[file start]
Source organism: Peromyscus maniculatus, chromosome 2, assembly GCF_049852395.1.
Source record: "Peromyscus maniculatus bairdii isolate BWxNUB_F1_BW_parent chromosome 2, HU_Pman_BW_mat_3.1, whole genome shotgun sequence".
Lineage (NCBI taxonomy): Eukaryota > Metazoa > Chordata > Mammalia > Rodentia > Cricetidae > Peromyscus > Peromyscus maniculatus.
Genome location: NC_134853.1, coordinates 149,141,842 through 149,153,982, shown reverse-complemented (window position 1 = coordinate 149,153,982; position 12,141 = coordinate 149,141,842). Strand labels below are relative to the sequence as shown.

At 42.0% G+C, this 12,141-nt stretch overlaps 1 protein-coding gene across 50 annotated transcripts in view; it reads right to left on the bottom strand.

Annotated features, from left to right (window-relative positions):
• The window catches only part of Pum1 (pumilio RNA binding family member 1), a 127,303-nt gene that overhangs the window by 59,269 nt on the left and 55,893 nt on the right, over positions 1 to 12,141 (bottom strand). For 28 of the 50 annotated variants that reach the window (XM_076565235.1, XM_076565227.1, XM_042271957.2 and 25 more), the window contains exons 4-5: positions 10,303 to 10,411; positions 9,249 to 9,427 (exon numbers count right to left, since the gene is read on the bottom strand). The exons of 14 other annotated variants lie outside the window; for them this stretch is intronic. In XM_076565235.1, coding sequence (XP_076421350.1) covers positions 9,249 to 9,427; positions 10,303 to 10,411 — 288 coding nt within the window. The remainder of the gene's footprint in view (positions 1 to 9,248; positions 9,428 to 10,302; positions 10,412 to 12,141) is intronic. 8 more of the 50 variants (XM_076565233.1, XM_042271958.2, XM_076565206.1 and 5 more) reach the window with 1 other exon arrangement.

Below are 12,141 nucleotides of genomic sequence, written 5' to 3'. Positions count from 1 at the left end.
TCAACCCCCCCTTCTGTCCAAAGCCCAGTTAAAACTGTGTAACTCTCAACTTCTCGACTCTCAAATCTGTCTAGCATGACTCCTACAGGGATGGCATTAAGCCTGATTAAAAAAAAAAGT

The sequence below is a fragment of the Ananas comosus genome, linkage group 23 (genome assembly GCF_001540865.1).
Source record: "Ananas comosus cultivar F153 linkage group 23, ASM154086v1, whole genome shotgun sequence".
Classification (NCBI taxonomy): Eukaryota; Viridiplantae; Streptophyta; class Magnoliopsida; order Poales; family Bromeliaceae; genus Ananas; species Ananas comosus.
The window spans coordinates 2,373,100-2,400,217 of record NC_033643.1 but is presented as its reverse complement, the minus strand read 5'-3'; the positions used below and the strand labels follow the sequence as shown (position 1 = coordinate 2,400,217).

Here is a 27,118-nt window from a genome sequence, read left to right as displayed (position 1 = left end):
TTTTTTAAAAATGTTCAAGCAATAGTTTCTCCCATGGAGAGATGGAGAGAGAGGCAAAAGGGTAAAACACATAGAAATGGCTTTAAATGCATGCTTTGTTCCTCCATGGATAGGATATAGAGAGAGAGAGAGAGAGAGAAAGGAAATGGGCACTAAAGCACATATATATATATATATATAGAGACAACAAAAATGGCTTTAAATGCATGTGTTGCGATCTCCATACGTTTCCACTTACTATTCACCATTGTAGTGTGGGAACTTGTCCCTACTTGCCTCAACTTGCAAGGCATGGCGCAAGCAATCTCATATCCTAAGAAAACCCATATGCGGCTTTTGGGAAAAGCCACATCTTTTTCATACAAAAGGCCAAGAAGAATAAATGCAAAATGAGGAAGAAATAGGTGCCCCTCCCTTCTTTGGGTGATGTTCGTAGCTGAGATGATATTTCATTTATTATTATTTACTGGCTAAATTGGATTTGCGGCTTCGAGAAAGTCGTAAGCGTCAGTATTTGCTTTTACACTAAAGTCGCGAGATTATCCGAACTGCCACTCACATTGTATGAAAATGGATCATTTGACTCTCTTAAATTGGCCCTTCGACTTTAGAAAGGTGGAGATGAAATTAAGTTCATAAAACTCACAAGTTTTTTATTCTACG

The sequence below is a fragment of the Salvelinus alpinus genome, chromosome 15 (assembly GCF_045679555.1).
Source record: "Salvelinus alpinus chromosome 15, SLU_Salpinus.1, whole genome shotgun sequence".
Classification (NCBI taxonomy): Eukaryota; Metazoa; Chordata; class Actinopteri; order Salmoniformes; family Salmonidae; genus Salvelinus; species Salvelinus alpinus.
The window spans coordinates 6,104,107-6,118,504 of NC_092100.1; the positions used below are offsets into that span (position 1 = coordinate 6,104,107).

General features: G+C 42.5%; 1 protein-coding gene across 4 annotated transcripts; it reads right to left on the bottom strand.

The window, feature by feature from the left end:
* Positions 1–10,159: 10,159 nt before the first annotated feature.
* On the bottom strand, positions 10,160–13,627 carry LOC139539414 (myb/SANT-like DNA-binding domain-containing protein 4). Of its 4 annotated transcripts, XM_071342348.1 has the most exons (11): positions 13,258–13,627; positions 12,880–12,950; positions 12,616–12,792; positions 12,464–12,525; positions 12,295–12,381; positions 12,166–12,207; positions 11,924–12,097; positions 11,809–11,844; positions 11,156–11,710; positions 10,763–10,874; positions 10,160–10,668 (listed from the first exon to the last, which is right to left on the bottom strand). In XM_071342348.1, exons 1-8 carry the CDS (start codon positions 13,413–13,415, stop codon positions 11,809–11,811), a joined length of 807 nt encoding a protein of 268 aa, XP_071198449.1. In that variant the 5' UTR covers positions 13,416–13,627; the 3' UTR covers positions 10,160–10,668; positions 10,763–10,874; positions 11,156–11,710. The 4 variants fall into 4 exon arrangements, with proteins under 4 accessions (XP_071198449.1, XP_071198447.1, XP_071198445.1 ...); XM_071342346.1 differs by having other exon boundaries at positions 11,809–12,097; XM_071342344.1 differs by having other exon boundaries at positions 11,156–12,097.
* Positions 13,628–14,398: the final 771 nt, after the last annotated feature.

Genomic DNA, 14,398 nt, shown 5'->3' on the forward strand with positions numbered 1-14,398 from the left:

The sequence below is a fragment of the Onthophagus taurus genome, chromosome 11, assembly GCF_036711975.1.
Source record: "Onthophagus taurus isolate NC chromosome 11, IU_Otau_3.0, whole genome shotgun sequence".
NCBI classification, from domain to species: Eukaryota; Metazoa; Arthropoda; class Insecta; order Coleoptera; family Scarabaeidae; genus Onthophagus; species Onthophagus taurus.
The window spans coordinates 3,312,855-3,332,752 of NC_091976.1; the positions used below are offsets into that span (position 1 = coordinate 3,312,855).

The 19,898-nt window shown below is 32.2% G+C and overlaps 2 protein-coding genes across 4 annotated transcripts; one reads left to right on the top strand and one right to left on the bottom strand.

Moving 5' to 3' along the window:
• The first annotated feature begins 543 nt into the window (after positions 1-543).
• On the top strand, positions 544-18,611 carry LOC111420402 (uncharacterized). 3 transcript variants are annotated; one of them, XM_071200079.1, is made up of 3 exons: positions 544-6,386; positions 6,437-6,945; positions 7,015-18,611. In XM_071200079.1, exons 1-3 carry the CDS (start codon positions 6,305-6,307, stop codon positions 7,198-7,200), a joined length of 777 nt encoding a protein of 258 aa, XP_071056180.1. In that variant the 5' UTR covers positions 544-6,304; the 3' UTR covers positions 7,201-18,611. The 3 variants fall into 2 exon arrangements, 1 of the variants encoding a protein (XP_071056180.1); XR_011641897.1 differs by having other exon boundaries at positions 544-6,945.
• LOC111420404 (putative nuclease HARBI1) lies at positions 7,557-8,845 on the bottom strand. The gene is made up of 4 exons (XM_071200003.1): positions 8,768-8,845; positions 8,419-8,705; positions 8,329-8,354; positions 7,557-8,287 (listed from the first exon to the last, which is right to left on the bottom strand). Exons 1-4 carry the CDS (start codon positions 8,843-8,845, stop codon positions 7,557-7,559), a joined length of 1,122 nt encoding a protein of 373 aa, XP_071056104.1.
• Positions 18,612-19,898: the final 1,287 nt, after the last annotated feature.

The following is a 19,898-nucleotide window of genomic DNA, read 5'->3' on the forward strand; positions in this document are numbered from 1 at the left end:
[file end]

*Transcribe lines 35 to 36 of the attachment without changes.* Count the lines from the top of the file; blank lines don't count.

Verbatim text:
• Positions 18,612-19,898: the final 1,287 nt, after the last annotated feature.

The following is a 19,898-nucleotide window of genomic DNA, read 5'->3' on the forward strand; positions in this document are numbered from 1 at the left end: